By GORDON GLANTZ
In the summer of 2011, Ernest Hadrick III – better known as Tre Hadrick – decided to line up alongside many of his old football teammates at Norristown Area High School and tackle a new challenge: Helping to guide next generation from their hometown to level the playing field in the game of life.
“It was just to help the kids,” he recalled about the group that would come to be known as the Norristown Men of Excellence (www.nmoe19401.org), which achieved 501c3 status as a non-profit organization. “I basically brought the group together. Our mission was a collective effort.”
Considered “core” members are: Sheldon Gray, Milt Williams, Hakim Jones, Troy Swittenburg, Percy Jones, Kirk Berry, Doug White, Brian Webster, Don Milligan and Kenrick Marsh.
“We met in August of 2011, talking about giving back and making a difference. From there, we continued to grow and put things into place.”
As for expanding the group: “We wanted the best from Norristown. We had a lot of guys, maybe 30 or 40. Some were from out of state but were still doing good things.”
One of those was Alan Grantham, who graduated from Norristown in 2001 and has degrees from Maryland and NYU.
“He supports NMOE financially each year with our Scholarship Fundraiser,” said Hadrick, who referes to Grantham as: “From Willow Street to Wall Street.”
Beyond lofty goals about achievement and greatness, there was a bottom line.
“Just consistency,” Hadrick continued. “Our consistency allowed us to have success.
“Our mission was to give back in any way we could in any way we could. We opened up our visions and broadened our focus.”
Whether it is at the annual banquet or one of the other myriad of programs run by the group, the guidance counselor at Eisenhower Middle School sometimes needs to stop and realize how far it has come in such a short period of time.
“It’s like, ‘wow, we really made it happen,” said Hadrick, who played college football at Auburn and then North Carolina A&T and just completed his first season as an assistant coach at Conestoga High. “It’s been a blessing, a special feeling.”
And the success has allowed Hadrick to make the decision to no longer serve as the NMOE president, effective Dec. 31, with Berry taking over.
“My tenure is up as president,” he confirmed, adding that the term was only meant to be for two years. “I am still very much going to remain a part of the organization. I still want to see things continue with the original vision.”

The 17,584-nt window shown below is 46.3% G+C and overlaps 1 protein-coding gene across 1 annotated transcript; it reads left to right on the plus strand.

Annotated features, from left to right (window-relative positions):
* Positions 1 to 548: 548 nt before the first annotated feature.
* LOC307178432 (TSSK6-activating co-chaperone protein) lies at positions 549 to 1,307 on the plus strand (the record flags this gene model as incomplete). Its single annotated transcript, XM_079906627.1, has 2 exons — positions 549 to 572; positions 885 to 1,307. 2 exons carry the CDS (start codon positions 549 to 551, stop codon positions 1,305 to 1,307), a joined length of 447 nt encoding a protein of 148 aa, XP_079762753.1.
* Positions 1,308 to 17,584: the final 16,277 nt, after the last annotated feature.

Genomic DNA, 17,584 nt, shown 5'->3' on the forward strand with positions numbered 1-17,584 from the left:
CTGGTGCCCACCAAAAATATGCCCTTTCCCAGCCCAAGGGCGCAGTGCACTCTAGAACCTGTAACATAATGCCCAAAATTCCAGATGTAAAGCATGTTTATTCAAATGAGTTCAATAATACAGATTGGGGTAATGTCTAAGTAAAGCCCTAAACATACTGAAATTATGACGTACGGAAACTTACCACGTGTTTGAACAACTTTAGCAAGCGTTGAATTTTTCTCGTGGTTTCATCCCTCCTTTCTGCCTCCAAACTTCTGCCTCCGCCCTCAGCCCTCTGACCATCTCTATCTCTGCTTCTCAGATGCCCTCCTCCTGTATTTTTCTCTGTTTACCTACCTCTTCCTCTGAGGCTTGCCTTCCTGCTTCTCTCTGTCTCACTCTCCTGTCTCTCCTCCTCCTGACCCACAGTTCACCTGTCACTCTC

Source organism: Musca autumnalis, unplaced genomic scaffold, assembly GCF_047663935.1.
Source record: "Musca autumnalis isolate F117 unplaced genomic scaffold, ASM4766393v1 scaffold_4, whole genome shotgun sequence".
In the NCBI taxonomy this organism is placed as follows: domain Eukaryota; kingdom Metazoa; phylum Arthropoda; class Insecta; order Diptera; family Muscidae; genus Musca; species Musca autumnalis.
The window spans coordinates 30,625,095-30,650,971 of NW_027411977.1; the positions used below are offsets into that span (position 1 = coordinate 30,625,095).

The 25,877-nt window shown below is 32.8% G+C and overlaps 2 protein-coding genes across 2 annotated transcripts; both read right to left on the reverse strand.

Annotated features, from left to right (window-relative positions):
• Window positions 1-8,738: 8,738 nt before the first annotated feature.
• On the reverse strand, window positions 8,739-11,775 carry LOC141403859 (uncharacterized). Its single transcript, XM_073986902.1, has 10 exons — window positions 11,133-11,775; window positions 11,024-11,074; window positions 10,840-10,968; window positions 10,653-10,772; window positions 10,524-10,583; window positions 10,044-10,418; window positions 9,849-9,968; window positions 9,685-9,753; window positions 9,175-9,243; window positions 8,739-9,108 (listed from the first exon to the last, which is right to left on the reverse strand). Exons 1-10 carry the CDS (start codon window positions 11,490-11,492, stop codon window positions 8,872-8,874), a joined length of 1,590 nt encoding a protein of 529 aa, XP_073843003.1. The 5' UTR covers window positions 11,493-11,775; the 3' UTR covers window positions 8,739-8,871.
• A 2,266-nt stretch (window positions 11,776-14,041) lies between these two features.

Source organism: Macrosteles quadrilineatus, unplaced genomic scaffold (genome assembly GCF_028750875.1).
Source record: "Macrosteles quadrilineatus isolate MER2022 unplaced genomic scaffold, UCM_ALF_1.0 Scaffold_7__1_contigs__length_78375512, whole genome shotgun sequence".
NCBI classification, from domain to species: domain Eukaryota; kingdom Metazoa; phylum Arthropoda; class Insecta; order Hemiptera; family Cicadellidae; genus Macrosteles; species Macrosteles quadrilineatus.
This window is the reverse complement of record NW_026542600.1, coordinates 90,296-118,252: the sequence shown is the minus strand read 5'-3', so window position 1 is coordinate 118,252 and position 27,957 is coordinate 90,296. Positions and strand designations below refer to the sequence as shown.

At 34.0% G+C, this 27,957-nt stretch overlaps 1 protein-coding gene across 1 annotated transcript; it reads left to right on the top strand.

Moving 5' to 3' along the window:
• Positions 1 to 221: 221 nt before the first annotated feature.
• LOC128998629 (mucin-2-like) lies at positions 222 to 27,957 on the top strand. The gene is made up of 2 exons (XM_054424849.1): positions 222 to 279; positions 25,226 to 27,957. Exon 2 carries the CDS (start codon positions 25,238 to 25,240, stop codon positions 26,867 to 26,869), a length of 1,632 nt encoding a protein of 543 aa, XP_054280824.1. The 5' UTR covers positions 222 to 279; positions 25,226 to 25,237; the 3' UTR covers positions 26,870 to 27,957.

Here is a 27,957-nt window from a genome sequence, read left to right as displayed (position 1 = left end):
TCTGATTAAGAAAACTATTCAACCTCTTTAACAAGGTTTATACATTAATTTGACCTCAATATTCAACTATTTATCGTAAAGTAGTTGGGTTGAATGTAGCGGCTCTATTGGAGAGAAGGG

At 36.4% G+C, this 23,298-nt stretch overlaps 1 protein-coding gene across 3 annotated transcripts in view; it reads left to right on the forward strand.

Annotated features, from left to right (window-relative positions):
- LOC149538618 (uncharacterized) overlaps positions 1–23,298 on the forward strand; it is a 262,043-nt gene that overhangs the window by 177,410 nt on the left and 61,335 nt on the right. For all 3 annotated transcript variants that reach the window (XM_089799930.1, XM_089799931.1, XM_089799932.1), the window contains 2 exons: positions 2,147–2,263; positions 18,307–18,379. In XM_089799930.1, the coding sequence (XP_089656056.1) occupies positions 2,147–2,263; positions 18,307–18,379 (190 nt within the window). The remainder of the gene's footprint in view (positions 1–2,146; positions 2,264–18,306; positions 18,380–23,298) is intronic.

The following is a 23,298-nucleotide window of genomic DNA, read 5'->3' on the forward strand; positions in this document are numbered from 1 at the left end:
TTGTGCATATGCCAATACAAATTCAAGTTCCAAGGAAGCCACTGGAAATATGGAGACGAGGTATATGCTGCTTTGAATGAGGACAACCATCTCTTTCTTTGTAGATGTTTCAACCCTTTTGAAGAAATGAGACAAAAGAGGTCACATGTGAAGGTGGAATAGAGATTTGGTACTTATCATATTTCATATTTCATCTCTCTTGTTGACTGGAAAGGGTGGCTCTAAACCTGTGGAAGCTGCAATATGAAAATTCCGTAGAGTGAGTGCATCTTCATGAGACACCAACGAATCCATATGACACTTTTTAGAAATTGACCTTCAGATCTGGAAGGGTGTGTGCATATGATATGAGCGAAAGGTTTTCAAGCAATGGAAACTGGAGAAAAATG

Now in the process of putting it all into perspective, Hadrick believes he was given the tools to give back while at North Carolina A&T, where he says he “learned through my fraternity guided me to adopt some of the key organizational skills” that helped create the foundation of NMOE, Inc.
“It would be unjust of me not to mention the impact my fraternity, Omega Psi Phi Fraternity, Inc., has had on me: Hard work, perseverance and enthusiasm are some of the tools they encourage,” he said.
Hadrick, the 35-year-old married dad of one, called stepping away from top post “perfect timing” and vowed to remain active, saying he will “still be in the background.”
The move comes in a year of change for Hadrick, who was given the chance to coach high school-level athletes by former Plymouth Whitemarsh standout running back Keyente “Key” Moore at PaSwag (paswag.net), which is best described as the football equivalent of AAU basketball.
From there, Marquis Weeks, who was forming a staff at Conestoga, where he rewrote the records books as a running back before moving on Virginia, reached out to Hadrick to join his staff.
It meant a long-awaited opportunity, but also at a school other than Norristown, which was an initial shock to his sensibilities.
But once he commits, he commits.
And so he did.
The result was an “amazing experience,” that he looks to build upon.
“It was challenging,” said Hadrick, whose job was to coach running backs and linebackers. “I love Norristown. I love the blue and white. It’s nothing I can fake. At the same time, I like to help kids.
“It was, overall, a great experience. The kids all bought into the system. Coaching is a passion. I love sports. It’s part of my nature. It’s what I understand.”
While the NMOE had a sports aspect to it, with lacrosse and football clinics, it was as much about life coaching for youth as it was anything else.
Other programs include Ted Talks, essay contests with cash prizes, turkey drives, after-school programs, fundraisers for the two high school scholarship winners that receive $1,000 and an iPad mini.
It all began with that goal in mind. Easier said than done, but it got done.
Hadrick remembers being told he “looked nervous” before the first banquet, and he admits that his biggest fear was not speaking as much as it was “letting people down.”
He added: “We had higher standards, higher goals. We set the bar high.”
And they stayed consistent under his guidance.
“I always felt that we could pull it off,” he said. “We’ve been blessed with people doing great things in Norristown.
“I am pleased, and my time is up, as of the 31st of December. Hopefully, my efforts left an impact and that I set a foundation.”
Those hopes became reality when, at the first meeting after Hadrick was no longer president, he was presented with an award.
“Shocked, suprised and humbled,” he said. “I didnt see this coming at all. I’m very thankful and appreciative of this award.”